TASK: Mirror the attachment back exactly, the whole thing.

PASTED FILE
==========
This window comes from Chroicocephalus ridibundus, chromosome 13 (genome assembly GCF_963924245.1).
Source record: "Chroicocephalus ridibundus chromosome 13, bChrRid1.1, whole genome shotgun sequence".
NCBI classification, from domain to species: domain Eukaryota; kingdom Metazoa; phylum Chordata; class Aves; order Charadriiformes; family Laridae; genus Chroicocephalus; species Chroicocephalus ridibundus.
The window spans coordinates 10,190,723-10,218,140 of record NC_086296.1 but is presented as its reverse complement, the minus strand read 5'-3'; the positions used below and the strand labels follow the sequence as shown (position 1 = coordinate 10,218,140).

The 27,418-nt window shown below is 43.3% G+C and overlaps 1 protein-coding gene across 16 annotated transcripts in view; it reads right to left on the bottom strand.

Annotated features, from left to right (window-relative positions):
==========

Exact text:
This window comes from Chroicocephalus ridibundus, chromosome 13 (genome assembly GCF_963924245.1).
Source record: "Chroicocephalus ridibundus chromosome 13, bChrRid1.1, whole genome shotgun sequence".
NCBI classification, from domain to species: domain Eukaryota; kingdom Metazoa; phylum Chordata; class Aves; order Charadriiformes; family Laridae; genus Chroicocephalus; species Chroicocephalus ridibundus.
The window spans coordinates 10,190,723-10,218,140 of record NC_086296.1 but is presented as its reverse complement, the minus strand read 5'-3'; the positions used below and the strand labels follow the sequence as shown (position 1 = coordinate 10,218,140).

The 27,418-nt window shown below is 43.3% G+C and overlaps 1 protein-coding gene across 16 annotated transcripts in view; it reads right to left on the bottom strand.

Annotated features, from left to right (window-relative positions):